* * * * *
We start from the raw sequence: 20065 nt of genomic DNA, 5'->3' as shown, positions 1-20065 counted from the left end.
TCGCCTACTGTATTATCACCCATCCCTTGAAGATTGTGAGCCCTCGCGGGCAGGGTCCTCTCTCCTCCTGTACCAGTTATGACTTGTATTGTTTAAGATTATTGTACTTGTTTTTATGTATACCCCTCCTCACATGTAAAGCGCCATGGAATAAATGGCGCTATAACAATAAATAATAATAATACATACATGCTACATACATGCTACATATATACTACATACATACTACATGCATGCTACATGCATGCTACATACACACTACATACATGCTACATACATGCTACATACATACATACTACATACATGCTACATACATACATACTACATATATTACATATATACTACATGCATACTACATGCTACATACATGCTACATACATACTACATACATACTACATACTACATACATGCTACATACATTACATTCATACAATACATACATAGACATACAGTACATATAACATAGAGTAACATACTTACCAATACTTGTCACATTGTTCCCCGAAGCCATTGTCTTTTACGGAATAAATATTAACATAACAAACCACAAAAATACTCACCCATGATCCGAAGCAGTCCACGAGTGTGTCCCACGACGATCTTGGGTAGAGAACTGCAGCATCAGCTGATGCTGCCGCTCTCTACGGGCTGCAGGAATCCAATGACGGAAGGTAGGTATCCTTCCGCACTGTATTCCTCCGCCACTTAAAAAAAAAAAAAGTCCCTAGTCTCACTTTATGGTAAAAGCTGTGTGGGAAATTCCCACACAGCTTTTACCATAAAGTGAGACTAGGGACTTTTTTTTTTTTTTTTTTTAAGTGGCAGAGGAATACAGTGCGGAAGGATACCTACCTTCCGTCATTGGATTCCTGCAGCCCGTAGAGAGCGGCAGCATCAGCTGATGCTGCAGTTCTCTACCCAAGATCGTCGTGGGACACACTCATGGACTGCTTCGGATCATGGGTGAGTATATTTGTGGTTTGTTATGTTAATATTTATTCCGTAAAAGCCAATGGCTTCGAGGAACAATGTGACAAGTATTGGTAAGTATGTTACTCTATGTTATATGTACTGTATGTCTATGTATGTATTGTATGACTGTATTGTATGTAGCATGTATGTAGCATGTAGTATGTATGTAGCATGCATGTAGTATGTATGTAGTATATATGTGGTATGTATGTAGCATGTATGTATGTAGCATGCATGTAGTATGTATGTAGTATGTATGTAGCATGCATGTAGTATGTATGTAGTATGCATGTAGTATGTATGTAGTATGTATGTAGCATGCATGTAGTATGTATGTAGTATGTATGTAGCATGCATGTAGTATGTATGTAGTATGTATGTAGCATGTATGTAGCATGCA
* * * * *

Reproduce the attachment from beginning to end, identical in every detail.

We start from the raw sequence: 20065 nt of genomic DNA, 5'->3' as shown, positions 1-20065 counted from the left end.
TCGCCTACTGTATTATCACCCATCCCTTGAAGATTGTGAGCCCTCGCGGGCAGGGTCCTCTCTCCTCCTGTACCAGTTATGACTTGTATTGTTTAAGATTATTGTACTTGTTTTTATGTATACCCCTCCTCACATGTAAAGCGCCATGGAATAAATGGCGCTATAACAATAAATAATAATAATACATACATGCTACATACATGCTACATATATACTACATACATACTACATGCATGCTACATGCATGCTACATACACACTACATACATGCTACATACATGCTACATACATACATACTACATACATGCTACATACATACATACTACATATATTACATATATACTACATGCATACTACATGCTACATACATGCTACATACATACTACATACATACTACATACTACATACATGCTACATACATTACATTCATACAATACATACATAGACATACAGTACATATAACATAGAGTAACATACTTACCAATACTTGTCACATTGTTCCCCGAAGCCATTGTCTTTTACGGAATAAATATTAACATAACAAACCACAAAAATACTCACCCATGATCCGAAGCAGTCCACGAGTGTGTCCCACGACGATCTTGGGTAGAGAACTGCAGCATCAGCTGATGCTGCCGCTCTCTACGGGCTGCAGGAATCCAATGACGGAAGGTAGGTATCCTTCCGCACTGTATTCCTCCGCCACTTAAAAAAAAAAAAAGTCCCTAGTCTCACTTTATGGTAAAAGCTGTGTGGGAAATTCCCACACAGCTTTTACCATAAAGTGAGACTAGGGACTTTTTTTTTTTTTTTTTTTAAGTGGCAGAGGAATACAGTGCGGAAGGATACCTACCTTCCGTCATTGGATTCCTGCAGCCCGTAGAGAGCGGCAGCATCAGCTGATGCTGCAGTTCTCTACCCAAGATCGTCGTGGGACACACTCATGGACTGCTTCGGATCATGGGTGAGTATATTTGTGGTTTGTTATGTTAATATTTATTCCGTAAAAGCCAATGGCTTCGAGGAACAATGTGACAAGTATTGGTAAGTATGTTACTCTATGTTATATGTACTGTATGTCTATGTATGTATTGTATGACTGTATTGTATGTAGCATGTATGTAGCATGTAGTATGTATGTAGCATGCATGTAGTATGTATGTAGTATATATGTGGTATGTATGTAGCATGTATGTATGTAGCATGCATGTAGTATGTATGTAGTATGTATGTAGCATGCATGTAGTATGTATGTAGTATGCATGTAGTATGTATGTAGTATGTATGTAGCATGCATGTAGTATGTATGTAGTATGTATGTAGCATGCATGTAGTATGTATGTAGTATGTATGTAGCATGTATGTAGCATGCA